As someone who has worked extensively with translators overseas, I know how important their role is and how critical they are to the mission. When I read Sibel Edmonds’ story I was shocked but not necessarily surprised. I wasn’t surprised at the lack of professionalism that she witnessed among the staff of translators at the FBI’s counter-intelligence office, but I was shocked at how over the top, brazen, and corrupt it was.
One of my Arabic teachers at the JFK Special Warfare Center and School told us that he carried a book full of the names of Palestinian martyrs so I didn’t think I was naive about this subject. He would get a kick out of showing us Special Forces students propaganda clips from Memri TV of a Rabbi making Matzo ball soap with the blood of a young Christian boy.
Sibel Edmonds was a naturalized US citizen who got a call shortly after 9/11 to come work at the FBI and help them translate documents and catch up on their backlog, hopefully to turn up clues that would help unravel the plot behind the attacks.
We don’t know for sure what language Sibel was translating into English, the title of her book isn’t just a gimmick. The courts have ruled that where she was born, when she was born, and the languages she is fluent in are all classified as state secrets. Government officials have said she is the most Classified Woman in US history. However, we can surmise that Sibel is fluent in Turkish and probably Farsi as well having grown up in Turkey and Iran.
While simultaneously working towards a college degree, Sibel begins working as a translator at the FBI ‘s counter-intelligence office. Her hard work is quickly recognized and she gets picked up for multiple field assignments, helping exhausted FBI agents in their investigations in the aftermath of the 9/11 attacks.
It is back at the FBI headquarters building in Washington, DC that she begins to realize that something is amiss. Classified documents are mishandled, some translators are not qualified and can barely speak English, and documents of critical importance are non-nonchalantly being stamped as being not relevant to FBI investigations.
It gets much worse when a co-worker and her husband (a Major at the Pentagon) come to visit Sibel and her husband Matthew at their home. They then proceed to “pitch” them. They want Sibel to join several Turkish-American Associations.
These are the same organizations that Sibel and her co-worker are targeting everyday at their job as translators for FBI counter-intelligence. The FBI has been investigating a dangerous group that is involved in drug trafficking and nuclear espionage with connections to Israel and worse connections to US politicians on both sides of the aisle.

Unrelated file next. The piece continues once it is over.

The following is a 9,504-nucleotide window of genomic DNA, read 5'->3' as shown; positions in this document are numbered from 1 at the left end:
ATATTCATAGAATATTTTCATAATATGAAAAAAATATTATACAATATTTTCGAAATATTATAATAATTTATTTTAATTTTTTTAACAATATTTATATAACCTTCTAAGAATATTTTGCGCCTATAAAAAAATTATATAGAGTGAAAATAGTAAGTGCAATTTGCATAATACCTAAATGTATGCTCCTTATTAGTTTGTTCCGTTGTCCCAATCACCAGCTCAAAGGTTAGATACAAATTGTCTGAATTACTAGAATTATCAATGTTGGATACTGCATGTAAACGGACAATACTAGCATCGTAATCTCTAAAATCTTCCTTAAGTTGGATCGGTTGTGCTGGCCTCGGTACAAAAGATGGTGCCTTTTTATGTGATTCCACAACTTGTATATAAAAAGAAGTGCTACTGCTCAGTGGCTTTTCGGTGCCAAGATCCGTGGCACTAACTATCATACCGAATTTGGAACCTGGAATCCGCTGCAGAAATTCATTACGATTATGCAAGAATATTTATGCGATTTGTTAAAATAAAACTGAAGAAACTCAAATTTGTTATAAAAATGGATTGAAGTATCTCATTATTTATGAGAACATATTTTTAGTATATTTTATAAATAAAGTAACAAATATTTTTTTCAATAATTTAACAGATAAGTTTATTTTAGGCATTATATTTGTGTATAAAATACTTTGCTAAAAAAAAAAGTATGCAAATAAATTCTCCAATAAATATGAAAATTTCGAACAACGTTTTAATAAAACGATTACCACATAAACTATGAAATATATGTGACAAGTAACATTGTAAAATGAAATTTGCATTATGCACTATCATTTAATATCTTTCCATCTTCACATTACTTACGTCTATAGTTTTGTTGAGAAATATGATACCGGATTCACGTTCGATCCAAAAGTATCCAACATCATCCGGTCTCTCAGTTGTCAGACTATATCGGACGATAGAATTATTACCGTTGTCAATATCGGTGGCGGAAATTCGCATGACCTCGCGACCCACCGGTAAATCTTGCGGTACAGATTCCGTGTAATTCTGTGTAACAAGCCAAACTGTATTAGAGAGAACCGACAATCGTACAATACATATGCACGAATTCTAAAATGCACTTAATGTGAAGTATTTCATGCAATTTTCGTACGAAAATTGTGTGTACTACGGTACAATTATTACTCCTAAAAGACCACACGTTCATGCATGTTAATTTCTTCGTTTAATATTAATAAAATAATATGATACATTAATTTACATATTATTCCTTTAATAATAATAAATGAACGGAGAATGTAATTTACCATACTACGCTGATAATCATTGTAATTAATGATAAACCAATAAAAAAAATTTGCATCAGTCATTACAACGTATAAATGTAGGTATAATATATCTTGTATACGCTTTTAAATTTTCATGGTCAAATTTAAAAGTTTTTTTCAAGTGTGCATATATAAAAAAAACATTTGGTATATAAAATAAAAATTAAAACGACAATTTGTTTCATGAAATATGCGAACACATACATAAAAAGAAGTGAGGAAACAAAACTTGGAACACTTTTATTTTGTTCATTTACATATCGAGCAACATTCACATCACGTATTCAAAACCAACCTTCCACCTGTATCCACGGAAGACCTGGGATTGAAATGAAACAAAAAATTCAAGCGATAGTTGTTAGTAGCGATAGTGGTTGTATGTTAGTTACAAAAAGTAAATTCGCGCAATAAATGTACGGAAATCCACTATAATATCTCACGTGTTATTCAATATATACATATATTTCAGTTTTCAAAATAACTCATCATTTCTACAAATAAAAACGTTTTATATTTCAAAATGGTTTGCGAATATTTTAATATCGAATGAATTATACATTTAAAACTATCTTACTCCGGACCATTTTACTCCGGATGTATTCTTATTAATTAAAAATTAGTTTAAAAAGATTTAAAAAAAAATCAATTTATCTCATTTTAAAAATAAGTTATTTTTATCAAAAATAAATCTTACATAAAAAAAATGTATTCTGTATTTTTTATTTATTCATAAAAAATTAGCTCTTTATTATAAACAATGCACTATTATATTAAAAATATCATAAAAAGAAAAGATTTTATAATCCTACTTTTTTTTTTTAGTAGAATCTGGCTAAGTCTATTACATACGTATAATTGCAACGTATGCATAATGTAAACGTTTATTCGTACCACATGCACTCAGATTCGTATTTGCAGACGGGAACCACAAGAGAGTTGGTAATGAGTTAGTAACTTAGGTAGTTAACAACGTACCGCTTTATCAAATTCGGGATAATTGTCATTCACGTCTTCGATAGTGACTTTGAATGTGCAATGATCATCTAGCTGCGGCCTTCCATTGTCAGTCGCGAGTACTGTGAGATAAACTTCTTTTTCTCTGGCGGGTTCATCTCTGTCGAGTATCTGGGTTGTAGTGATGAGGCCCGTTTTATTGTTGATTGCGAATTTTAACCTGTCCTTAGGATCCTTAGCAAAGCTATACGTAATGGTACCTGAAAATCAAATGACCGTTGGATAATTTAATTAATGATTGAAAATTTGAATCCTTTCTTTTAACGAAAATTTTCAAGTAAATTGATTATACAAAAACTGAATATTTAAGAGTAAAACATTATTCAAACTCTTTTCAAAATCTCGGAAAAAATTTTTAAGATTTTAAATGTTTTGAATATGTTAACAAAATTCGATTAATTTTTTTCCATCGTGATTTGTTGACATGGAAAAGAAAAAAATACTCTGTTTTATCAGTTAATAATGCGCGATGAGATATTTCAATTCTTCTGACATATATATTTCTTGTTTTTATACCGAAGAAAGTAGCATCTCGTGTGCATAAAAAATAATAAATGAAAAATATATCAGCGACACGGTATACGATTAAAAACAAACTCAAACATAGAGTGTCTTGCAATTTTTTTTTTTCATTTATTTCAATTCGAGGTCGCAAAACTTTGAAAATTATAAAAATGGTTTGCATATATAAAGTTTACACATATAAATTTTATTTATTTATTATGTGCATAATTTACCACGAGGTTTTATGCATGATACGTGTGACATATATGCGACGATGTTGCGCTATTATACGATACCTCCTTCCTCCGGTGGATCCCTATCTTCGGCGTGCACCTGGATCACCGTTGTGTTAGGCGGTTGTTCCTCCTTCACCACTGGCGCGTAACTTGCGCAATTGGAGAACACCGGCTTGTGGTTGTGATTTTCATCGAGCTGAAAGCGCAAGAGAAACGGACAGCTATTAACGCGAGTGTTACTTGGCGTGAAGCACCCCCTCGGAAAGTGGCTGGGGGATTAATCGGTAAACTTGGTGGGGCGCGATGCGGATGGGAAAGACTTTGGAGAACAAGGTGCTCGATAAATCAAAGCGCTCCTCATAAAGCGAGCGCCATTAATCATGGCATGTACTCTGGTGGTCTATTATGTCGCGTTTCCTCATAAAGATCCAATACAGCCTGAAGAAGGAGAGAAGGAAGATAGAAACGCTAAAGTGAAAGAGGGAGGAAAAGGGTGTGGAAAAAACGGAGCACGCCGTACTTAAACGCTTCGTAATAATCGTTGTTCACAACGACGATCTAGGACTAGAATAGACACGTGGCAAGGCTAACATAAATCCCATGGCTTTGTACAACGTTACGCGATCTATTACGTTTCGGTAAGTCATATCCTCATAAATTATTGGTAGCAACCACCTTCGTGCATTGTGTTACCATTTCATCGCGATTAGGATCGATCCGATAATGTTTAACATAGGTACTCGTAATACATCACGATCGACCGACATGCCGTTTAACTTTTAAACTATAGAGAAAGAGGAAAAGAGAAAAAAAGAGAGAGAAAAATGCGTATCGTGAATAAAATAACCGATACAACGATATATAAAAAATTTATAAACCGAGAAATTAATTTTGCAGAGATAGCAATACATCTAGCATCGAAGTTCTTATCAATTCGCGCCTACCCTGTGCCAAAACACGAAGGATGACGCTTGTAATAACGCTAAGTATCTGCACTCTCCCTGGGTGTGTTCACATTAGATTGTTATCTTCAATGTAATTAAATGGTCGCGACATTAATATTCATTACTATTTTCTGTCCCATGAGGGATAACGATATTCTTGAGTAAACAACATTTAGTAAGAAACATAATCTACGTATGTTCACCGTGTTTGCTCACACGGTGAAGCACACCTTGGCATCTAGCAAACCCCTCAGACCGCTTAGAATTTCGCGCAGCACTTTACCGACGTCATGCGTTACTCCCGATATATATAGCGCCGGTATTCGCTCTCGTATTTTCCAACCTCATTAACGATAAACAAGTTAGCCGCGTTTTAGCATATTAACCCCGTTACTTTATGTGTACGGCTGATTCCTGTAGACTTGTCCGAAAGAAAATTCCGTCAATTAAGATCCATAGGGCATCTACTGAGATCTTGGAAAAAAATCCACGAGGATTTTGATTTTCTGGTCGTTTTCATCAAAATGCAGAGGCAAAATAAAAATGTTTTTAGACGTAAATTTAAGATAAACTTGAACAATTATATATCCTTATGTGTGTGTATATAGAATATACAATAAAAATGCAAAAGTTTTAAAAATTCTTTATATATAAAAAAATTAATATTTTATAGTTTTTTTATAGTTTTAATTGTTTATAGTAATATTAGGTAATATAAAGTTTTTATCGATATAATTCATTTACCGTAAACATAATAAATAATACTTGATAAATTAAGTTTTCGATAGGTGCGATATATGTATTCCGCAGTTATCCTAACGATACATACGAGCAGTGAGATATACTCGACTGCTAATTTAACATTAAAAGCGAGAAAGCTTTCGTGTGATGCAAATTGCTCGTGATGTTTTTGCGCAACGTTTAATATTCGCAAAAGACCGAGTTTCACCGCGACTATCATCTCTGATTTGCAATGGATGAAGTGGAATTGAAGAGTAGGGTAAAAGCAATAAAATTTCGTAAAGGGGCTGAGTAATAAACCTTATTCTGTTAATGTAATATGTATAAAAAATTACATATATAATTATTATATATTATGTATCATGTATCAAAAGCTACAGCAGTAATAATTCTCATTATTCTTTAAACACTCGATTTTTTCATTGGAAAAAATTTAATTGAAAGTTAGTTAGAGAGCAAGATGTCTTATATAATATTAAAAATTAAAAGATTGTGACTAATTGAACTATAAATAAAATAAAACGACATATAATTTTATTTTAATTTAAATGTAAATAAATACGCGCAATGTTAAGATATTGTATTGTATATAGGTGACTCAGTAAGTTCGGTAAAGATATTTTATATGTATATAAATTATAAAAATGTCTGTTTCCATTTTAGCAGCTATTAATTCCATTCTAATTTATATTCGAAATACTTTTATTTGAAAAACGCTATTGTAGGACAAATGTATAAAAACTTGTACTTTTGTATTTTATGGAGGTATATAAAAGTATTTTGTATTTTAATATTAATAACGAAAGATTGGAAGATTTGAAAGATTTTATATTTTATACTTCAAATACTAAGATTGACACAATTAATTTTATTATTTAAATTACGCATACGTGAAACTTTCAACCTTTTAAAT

It sounds very much like the plot of a dime store novel, but these are events that bring down the whole house of cards for Sibel, as they would for any honest American. A criminal network has penetrated the FBI and is actively sabotaging investigations that could threaten their operations.
When Sibel makes complaints and tries to say something to superiors she is shut down at every turn. The FBI was nothing short of hostile towards her as she tried to expose what was happening, badgering and threatening her until they finally fired her out of hand, despite passing a number of polygraphs. It was realpolitek at its most extreme and the actions of the FBI officials she attempted to report to are nothing less than treasonous.
This of course, is only half of the story. The other half is about how Sibel became a whistleblower, how the government attempted to intimidate and harass her, how her family in Turkey had their lives placed in jeopardy by the criminal network she was trying to expose, and the lengthy court battles involved.
The grisly details are not pretty, among them that the government had intelligence about Middle Easterners plotting to hijack planes in major cities and use those planes as a method of attack, months prior to 9/11 but these warnings went unheeded. Classified Woman also paints a depressing picture of our own government, our justice system, and the separation of powers.
The mainstream media didn’t want to hear her story with one or two exceptions, Congress didn’t want to get involved because the corruption she was exposing involved both parties, and the Justice Department’s Inspector General actively helped cover up the crimes they were supposed to be safeguarding against.
A lot of folks don’t like to hear about this sort of information. They call it conspiracy theory. My experience is that when someone comes to you with information, even if it is shocking, and they have a where, what, when, who, why, and how than that information needs to be taken seriously. Sibel names names. Read her book for yourself, and I think you will quickly see that she is the real deal.
If nothing else, the amazing lengths the government went to in order to shut her up tells you a lot in and of itself.
(Featured Image courtesy of Classified Woman)